Small businesses were disappearing, and the number of professionals and academics was dwindling. The petty bourgeoisie felt the noose tightening around its neck and was desperately looking for a way to free itself.
Since the responsibility of the married petty-bourgeois male was to maintain the nuclear family, both he and young women without suitors of his class felt themselves victims of unfair competition from marriages in which both members could boast secure, comfortable, and even prestigious employment. These couples, despite the drop in income, were able to save money and secure their class position in the midst of a depression that threatened to proletarianize quite a few petty-bourgeois families.
The government was very concerned about the impact of the Depression on these unemployed artisans, engineers, farmers, churchmen, and officemen whom the head of the CWA, Harry Hopkins, ranked as the best people in America. He was in fact far more concerned about their fate than he was about the masses of unemployed workers. The fall of the petty bourgeoisie would mean the destruction of the American dream … the disappearance of the big house in the suburbs, the maid in the home, the car and the dog.
Government, business and universities adopted policies throughout the period of the Great Depression that were intended, at least in theory, to mitigate this problem.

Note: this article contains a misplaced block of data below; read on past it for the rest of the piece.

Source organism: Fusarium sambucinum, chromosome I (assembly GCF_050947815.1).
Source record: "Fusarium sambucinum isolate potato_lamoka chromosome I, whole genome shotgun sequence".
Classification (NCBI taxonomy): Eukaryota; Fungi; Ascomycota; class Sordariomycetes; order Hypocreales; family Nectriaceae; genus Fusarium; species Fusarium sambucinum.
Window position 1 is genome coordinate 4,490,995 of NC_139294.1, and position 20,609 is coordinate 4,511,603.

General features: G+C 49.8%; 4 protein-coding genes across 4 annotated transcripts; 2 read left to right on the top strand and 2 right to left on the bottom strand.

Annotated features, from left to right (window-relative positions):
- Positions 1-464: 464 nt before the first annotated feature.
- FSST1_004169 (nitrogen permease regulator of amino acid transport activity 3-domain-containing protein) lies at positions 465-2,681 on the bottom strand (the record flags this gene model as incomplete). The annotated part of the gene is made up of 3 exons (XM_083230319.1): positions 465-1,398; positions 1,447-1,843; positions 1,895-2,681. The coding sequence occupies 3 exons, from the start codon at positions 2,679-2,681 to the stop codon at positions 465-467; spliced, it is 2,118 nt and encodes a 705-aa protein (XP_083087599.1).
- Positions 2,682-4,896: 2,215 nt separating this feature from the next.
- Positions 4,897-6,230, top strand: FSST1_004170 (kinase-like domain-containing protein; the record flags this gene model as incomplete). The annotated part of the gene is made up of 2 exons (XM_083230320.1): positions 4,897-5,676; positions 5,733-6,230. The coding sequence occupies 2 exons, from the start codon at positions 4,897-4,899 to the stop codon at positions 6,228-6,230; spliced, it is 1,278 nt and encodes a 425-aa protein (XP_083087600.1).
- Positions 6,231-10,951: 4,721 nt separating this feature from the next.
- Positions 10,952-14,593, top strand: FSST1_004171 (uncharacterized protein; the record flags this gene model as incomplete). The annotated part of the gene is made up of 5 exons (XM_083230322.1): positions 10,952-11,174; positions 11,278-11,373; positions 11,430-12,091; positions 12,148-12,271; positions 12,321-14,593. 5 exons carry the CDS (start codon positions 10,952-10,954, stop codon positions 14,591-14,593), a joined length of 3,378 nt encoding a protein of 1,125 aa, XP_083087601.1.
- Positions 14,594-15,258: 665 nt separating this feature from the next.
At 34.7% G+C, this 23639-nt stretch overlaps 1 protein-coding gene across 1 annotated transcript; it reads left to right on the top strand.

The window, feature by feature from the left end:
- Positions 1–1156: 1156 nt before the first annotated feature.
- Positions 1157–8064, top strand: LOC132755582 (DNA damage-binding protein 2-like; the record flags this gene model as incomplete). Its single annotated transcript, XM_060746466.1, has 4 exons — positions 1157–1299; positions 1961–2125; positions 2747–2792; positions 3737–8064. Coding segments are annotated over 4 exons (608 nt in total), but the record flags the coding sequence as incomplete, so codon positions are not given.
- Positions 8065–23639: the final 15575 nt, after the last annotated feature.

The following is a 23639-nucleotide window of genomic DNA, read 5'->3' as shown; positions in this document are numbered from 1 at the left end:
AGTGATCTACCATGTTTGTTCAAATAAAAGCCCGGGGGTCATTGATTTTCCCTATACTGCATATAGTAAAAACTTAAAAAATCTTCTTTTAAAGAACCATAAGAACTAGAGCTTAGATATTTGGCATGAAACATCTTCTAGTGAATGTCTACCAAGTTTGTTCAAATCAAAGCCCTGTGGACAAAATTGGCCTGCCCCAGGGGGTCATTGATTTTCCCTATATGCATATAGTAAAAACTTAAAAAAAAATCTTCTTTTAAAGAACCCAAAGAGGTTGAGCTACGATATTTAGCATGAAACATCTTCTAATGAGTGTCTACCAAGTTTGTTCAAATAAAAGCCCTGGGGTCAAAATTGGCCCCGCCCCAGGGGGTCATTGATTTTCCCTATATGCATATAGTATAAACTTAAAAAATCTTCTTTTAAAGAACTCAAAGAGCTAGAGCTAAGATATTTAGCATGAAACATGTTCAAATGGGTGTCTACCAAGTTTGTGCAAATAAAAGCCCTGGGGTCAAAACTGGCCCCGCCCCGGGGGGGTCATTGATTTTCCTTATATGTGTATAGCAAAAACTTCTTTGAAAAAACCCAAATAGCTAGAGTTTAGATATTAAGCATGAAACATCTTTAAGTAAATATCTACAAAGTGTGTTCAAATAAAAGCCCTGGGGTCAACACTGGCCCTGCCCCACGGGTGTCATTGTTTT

Universities began to dismiss academics through anti-nepotism policies. These policies stated that only one member of a married couple could work as an academic at the university in question. And, these policies, while officially impartial, were based on reports that spoke of the need to fire married women who were on the payroll and whose husbands could support them. Again: these were not working women, cleaners could intermarry without losing their jobs, but rather the academic petty bourgeoisie.
After all, the role of the petty-bourgeois woman was still household management, it was only logical that they should be the ones fired. So newly graduated, unmarried women began to have difficulty finding employment. According to one law graduate: